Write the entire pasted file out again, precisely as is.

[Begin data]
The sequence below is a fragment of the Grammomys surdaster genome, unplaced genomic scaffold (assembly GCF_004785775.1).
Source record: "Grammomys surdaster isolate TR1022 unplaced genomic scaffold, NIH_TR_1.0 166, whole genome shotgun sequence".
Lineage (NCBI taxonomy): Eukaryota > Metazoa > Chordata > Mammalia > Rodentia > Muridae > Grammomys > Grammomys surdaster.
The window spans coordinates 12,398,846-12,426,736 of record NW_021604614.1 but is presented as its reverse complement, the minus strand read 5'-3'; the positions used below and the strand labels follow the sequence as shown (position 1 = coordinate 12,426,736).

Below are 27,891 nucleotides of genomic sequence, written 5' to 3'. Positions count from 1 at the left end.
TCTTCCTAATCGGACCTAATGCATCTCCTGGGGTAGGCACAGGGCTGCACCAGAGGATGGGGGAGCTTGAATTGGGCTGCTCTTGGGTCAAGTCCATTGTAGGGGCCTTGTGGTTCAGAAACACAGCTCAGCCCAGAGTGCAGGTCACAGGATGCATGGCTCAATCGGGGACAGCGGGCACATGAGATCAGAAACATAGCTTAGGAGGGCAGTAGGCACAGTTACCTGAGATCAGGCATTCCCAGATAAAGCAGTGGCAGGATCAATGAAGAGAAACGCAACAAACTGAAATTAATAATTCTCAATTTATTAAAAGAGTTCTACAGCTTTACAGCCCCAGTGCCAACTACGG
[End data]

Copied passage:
The sequence below is a fragment of the Grammomys surdaster genome, unplaced genomic scaffold (assembly GCF_004785775.1).
Source record: "Grammomys surdaster isolate TR1022 unplaced genomic scaffold, NIH_TR_1.0 166, whole genome shotgun sequence".
Lineage (NCBI taxonomy): Eukaryota > Metazoa > Chordata > Mammalia > Rodentia > Muridae > Grammomys > Grammomys surdaster.
The window spans coordinates 12,398,846-12,426,736 of record NW_021604614.1 but is presented as its reverse complement, the minus strand read 5'-3'; the positions used below and the strand labels follow the sequence as shown (position 1 = coordinate 12,426,736).

Below are 27,891 nucleotides of genomic sequence, written 5' to 3'. Positions count from 1 at the left end.
TCTTCCTAATCGGACCTAATGCATCTCCTGGGGTAGGCACAGGGCTGCACCAGAGGATGGGGGAGCTTGAATTGGGCTGCTCTTGGGTCAAGTCCATTGTAGGGGCCTTGTGGTTCAGAAACACAGCTCAGCCCAGAGTGCAGGTCACAGGATGCATGGCTCAATCGGGGACAGCGGGCACATGAGATCAGAAACATAGCTTAGGAGGGCAGTAGGCACAGTTACCTGAGATCAGGCATTCCCAGATAAAGCAGTGGCAGGATCAATGAAGAGAAACGCAACAAACTGAAATTAATAATTCTCAATTTATTAAAAGAGTTCTACAGCTTTACAGCCCCAGTGCCAACTACGG